Evangelical conservatives will sit side by side with progressive Christians at the world’s largest annual LGBT Christian event next January in Houston, Texas. At the Gay Christian Network (GCN) Conference, experts and laypeople from myriad theological, social, and racial backgrounds will gather to ask the practical – but highly divisive – question, “What’s next for LGBT people and the Church?”
During this four-day event, an expected 1,500 Christians on both sides of the discussion will look beyond their differences. Together, “Side A” Christians, who believe God blesses same-sex relationships, and “Side B” Christians, who believe marriage is a covenant between a man and a woman, will all enter into these conversations to learn from one another. Through workshops and keynote presentations, attendees are as likely to discuss ways to biblically strengthen their same-sex marriages as they are to learn about ways to live out celibacy, tackle homophobia in their church, provide much-needed support to their LGBT children, or live a fulfilling faith life as a transgender Christian.
“Christians continue to be strongly divided on LGBT issues, but there are LGBT people in every denomination, including those with the most anti-LGBT reputations,” said GCN executive director Justin Lee. “The GCN Conference is a unique opportunity for families, church leaders, and individuals on all sides of this debate to listen to and get to know one another. This is where we learn to love each other in spite of our disagreements and work together for a better world for everyone. In our polarized climate, there’s nothing else like it.”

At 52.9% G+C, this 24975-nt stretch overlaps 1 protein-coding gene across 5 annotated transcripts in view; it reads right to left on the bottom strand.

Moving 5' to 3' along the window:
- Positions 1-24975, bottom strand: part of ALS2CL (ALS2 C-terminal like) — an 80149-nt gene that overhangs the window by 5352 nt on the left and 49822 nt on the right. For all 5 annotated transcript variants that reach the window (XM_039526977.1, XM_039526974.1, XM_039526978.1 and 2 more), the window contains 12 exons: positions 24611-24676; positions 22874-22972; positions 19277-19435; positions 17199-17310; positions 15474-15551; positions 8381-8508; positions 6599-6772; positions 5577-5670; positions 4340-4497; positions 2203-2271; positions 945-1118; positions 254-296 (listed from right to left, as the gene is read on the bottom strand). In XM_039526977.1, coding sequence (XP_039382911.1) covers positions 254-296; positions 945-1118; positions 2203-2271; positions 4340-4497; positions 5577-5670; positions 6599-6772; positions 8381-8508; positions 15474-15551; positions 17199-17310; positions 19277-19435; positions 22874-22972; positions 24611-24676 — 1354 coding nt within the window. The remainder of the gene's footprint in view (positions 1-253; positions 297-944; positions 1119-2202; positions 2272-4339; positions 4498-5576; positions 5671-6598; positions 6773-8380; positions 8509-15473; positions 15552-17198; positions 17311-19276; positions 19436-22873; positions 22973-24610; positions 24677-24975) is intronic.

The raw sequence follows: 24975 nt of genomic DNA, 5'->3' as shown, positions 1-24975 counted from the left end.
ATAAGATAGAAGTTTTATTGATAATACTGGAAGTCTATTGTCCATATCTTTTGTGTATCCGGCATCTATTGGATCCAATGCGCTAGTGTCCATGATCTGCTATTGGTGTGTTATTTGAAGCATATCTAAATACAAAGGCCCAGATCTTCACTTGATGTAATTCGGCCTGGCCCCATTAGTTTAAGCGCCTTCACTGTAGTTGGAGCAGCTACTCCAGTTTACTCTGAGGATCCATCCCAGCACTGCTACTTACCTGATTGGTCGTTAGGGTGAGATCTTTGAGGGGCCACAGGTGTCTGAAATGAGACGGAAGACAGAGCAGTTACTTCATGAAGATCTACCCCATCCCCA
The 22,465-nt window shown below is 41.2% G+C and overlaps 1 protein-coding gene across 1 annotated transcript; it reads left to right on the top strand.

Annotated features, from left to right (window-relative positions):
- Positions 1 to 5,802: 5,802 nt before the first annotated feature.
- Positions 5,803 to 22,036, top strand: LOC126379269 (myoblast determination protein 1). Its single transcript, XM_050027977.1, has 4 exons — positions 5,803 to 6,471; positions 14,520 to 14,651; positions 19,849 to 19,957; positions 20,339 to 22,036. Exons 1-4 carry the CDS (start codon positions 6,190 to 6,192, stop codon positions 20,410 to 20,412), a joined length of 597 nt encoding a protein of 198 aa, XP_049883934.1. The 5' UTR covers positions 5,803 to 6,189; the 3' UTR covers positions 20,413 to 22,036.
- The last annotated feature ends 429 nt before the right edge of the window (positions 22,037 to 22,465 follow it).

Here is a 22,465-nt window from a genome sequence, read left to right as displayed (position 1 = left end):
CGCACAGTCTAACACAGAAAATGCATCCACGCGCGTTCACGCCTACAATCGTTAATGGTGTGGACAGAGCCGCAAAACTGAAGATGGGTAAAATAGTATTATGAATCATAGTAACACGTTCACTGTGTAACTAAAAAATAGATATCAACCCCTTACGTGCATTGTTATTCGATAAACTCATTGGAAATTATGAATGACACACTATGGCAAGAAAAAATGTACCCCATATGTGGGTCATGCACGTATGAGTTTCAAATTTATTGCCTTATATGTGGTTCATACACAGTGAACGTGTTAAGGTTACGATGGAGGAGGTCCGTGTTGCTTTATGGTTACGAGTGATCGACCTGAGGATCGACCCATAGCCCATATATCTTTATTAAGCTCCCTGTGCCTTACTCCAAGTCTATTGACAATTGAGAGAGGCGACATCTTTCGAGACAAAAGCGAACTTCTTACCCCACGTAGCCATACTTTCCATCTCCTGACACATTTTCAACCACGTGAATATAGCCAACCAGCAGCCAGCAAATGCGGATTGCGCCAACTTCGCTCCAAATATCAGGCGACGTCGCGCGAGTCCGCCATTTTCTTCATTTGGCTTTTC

Since GCN’s first conference in 2004, the organization has featured many prominent keynoters from both Side A and Side B, including bestselling evangelical author Philip Yancey, Harvard Divinity professor Peter Gomes, popular blogger and columnist Rachel Held Evans, and Baptist theologian Tony Campolo. Next January, the GCN Conference will welcome Baptist preacher and national transgender leader Allyson Robinson, Episcopal curate and social justice advocate Broderick Greer, and the founder and executive director of GCN, Justin Lee, with more speakers to be announced in the coming weeks.
Between GCN’s 2014 and 2015 conferences, attendance leapt by nearly 100 percent and the organization hosted nearly 1,400 people from diverse Christian backgrounds. GCN believes this jump is a result of the rising need for safe places to explore the complexities of being LGBT in the Church. With 50 percent of all lesbian, gay, and bisexual Americans identifying as Christian, and many Christians feeling that popular culture is at odds with their faith, people from many different traditions will come together as one community at the 2016 GCN Conference to ask, “what’s next for us?”